`Traffic' pulls out the stop

Review: Steven Soderbergh's scathing take on the war on drugs weaves together three compelling stories with a fine hand.

January 05, 2001|By Chris Kaltenbach | Chris Kaltenbach,SUN FILM CRITIC

The sad truth that colors every moment of "Traffic," Steven Soderbergh's distressingly clear-eyed take on the so-called War on Drugs, comes through most clearly in one of the film's last lines, as a shell-shocked veteran of the conflict tries to rationalize what's going on.

"If there is a war on drugs," this fighter says, "then many members of our family are the enemy. And I don't know how you wage war on your own family."

A scathing, wearying and ultimately frustrating dissection of the Sisyphean conflict, "Traffic" benefits from strong performances, sure-handed direction and explosive subject matter: It's every bit as thrilling and engrossing as the best spy thriller or cop flick. And if it sometimes belabors the obvious, or if its insights seem less than revelatory, the ferocity of the narrative easily overcomes those shortcomings.

Based on a British documentary series that followed a drug route from Pakistan to Great Britain, "Traffic" follows three separate story threads.

In the first, Ohio Supreme Court Justice Robert Wakefield (Michael Douglas) has just been named the new U.S. Drug Czar. But his elation over the appointment soon gives way to the reality that he's in for nothing but frustration - a fate first suggested to him by his predecessor, a battle-weary general (James Brolin, one of several name actors in small roles), who's finally met an enemy he can't vanquish.

Wakefield quickly learns firsthand what he's up against: a vast bureaucracy full of well-intentioned suits without a clue (at a cocktail party, several real-life senators, including Orrin Hatch, offer cliches disguised as advice); a political game of one-upmanship where protocol means more than results; and an intelligence community that knows less than the average street-level dealer.

There's also the little matter of Wakefield's daughter, Caroline (Erika Christensen), a bored teen over-achiever whose greatest joy is freebasing with her boorish, privileged friends. She's being protected by her mother (Amy Irving), who believes drugs are a phase she'll grow out of.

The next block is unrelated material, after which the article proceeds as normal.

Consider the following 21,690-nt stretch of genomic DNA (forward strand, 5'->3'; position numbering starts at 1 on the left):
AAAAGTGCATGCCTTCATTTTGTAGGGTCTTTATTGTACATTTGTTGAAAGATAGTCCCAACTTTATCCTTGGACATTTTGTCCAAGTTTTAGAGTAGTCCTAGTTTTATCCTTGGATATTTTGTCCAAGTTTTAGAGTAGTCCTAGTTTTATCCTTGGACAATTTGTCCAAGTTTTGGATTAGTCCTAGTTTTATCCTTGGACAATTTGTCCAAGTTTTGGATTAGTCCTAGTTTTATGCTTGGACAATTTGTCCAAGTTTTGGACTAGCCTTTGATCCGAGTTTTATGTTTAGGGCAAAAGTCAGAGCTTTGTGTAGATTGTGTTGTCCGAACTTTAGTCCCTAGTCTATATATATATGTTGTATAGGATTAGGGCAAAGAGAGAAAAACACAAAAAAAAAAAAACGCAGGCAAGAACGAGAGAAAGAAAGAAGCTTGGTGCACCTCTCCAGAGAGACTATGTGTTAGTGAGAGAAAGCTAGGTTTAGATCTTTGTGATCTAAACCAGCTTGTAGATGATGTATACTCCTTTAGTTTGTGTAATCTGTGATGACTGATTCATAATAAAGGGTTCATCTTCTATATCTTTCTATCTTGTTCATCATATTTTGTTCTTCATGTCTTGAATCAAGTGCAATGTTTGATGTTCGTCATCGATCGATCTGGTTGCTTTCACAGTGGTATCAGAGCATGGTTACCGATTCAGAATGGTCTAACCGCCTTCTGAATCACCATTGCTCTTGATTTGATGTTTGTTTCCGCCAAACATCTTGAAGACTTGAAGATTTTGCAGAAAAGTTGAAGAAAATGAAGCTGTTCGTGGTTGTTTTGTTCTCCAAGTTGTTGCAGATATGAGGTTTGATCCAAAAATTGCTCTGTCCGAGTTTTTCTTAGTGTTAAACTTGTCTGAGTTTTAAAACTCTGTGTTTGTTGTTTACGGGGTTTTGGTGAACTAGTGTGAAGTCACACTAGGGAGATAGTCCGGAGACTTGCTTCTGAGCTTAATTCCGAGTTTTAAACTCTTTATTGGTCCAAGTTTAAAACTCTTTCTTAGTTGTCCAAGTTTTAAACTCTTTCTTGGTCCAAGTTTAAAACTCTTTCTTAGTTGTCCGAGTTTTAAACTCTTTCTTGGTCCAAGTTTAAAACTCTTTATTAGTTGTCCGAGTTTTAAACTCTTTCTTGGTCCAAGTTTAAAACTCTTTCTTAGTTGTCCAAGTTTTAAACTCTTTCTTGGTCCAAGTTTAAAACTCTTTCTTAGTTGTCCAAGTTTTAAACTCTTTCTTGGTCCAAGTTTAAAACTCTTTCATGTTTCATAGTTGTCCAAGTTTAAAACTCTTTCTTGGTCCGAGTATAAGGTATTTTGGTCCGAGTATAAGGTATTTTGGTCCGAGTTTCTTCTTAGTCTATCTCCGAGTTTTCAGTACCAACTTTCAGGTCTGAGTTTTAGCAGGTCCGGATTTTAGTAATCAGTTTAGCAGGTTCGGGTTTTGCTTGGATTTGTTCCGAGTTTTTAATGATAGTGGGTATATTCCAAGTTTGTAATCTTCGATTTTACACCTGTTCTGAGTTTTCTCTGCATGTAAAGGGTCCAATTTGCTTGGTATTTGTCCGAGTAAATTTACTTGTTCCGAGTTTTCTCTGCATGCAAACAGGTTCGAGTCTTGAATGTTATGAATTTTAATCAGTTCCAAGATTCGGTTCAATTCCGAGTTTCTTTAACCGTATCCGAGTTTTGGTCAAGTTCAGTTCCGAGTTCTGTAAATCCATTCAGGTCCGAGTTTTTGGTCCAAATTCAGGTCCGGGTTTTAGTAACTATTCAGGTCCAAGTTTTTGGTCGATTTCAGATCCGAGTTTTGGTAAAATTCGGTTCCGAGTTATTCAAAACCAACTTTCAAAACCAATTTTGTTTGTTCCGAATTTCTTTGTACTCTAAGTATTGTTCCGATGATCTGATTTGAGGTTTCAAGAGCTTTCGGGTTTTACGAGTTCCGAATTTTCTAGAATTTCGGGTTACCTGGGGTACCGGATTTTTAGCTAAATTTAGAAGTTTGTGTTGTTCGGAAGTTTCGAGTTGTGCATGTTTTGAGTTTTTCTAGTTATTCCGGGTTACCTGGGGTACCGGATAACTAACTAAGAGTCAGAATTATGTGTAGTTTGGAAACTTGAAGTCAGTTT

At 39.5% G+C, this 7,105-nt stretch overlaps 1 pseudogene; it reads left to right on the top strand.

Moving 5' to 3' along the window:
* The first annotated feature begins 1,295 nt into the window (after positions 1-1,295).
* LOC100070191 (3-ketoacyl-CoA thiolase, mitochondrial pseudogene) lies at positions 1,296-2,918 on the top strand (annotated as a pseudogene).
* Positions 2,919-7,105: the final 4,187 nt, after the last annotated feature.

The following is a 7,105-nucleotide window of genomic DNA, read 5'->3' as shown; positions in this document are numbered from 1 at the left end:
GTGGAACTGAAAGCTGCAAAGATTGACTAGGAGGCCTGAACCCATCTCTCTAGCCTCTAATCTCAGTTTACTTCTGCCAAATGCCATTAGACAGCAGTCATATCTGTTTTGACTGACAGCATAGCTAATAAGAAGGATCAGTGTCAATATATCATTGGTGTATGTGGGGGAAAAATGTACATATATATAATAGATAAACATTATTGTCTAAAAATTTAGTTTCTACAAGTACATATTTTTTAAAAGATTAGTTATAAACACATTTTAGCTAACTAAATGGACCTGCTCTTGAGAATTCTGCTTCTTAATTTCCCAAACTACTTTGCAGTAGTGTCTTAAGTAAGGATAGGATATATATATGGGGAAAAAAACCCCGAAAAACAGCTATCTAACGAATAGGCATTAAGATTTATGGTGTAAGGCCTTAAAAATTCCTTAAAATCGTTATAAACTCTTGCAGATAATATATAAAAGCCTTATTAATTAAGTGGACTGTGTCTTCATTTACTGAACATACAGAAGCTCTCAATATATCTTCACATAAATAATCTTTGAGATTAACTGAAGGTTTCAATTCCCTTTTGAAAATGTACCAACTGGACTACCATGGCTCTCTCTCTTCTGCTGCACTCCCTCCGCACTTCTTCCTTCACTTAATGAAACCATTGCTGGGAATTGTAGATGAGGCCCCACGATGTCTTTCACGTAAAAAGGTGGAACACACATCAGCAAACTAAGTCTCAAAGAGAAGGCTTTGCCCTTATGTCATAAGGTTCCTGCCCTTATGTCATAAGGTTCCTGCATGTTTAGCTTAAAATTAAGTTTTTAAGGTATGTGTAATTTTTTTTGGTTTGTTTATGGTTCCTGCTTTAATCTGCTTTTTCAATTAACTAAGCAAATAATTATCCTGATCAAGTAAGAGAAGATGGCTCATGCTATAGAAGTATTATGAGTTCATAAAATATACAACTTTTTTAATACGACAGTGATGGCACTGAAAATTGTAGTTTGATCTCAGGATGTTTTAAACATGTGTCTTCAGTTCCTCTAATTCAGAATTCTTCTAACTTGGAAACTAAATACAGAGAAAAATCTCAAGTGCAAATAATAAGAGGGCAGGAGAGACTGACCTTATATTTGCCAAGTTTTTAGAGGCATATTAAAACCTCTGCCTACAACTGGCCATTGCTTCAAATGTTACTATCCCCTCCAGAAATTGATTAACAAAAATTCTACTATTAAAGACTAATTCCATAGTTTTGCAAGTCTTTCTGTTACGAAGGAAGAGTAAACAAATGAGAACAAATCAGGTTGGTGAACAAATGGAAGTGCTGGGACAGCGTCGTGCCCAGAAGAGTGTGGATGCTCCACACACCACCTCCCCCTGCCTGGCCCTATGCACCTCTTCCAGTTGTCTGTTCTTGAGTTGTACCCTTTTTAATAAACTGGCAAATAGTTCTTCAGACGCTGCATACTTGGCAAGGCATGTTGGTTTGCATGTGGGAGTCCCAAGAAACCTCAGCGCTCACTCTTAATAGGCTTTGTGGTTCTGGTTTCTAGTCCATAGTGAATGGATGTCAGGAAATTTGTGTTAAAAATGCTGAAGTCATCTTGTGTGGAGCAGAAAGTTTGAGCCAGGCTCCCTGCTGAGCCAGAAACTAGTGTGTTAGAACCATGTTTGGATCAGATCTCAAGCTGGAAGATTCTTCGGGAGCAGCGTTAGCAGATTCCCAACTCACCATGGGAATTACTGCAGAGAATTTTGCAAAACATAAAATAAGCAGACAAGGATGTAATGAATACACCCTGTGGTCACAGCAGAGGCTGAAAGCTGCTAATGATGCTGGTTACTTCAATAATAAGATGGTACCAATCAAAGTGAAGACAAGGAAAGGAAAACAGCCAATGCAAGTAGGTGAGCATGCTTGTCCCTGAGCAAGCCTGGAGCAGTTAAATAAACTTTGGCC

Thread 2 follows Mexican policeman Javier Rodriguez (a shatteringly conflicted Benicio Del Toro), who struggles to remain both honest and honorable. That's not easy when the community you've sworn to serve regards drugs as an easy way to get rich. Rodriguez ends up in service to the wily General Salazar (Tomas Milian), who heads up Mexico's anti-drug effort, but whose motives - not to mention methods - seem questionable.

Strand 3 centers on Montel Gordon (Don Cheadle), a wise-cracking narcotics cop who collars a mid-level operative in a major San Diego drug ring, and Helena Ayala (Catherine Zeta-Jones), wife of the drug kingpin brought to trial as a result of that arrest. Gordon's job is to see that everything goes as planned at the trial, which means keeping his newfound witness alive to testify. Helena Ayala's job, as she sees it, is to keep her family safe and living at the level of comfort to which they've become accustomed.

Director Soderbergh, who's having a fine year - he's been nominated for Golden Globes for both "Traffic" and "Erin Brockovich" - shoots each of his story threads differently. The scenes in Mexico are over-lit, muting the colors (everything gets a yellowish tinge) and draining vitality. By comparison, the slightly overexposed San Diego scenes with Zeta-Jones appear deceptively welcoming, while the bleak, blue-tinged Washington scenes betray an almost documentary feel. The result not only distinguishes one story-line from another, but also helps the audience characterize them. It's too bad Soderbergh, working from a screenplay by Stephen Gaghan ("Rules of Engagement"), can't resist easy potshots. For instance, the first two or three shots of Wakefield drinking say plenty about the hypocrisy of decrying one drug while depending on another. Do we really need another half-dozen more? In the same vein, at least five characters expound on the senselessness of the whole drug war. One good monologue would have been sufficient.

And the stereotype of the prom queen/straight-A student/cheerleader as druggie is one that should probably be retired from films. Aren't average kids in as grave danger?

Still, "Traffic" is a terrific movie about fighting a war where the enemies are just about everybody, where alliances shift almost daily, and where nothing anyone does makes much of a difference.


Starring Michael Douglas, Benicio Del Toro, Catherine Zeta-Jones, Don Cheadle

Directed by Steven Soderbergh

Released by USA Films

Running time 147 minutes

Rated R (Violence, language, drug use, sexual situations

Sun score: *** 1/2

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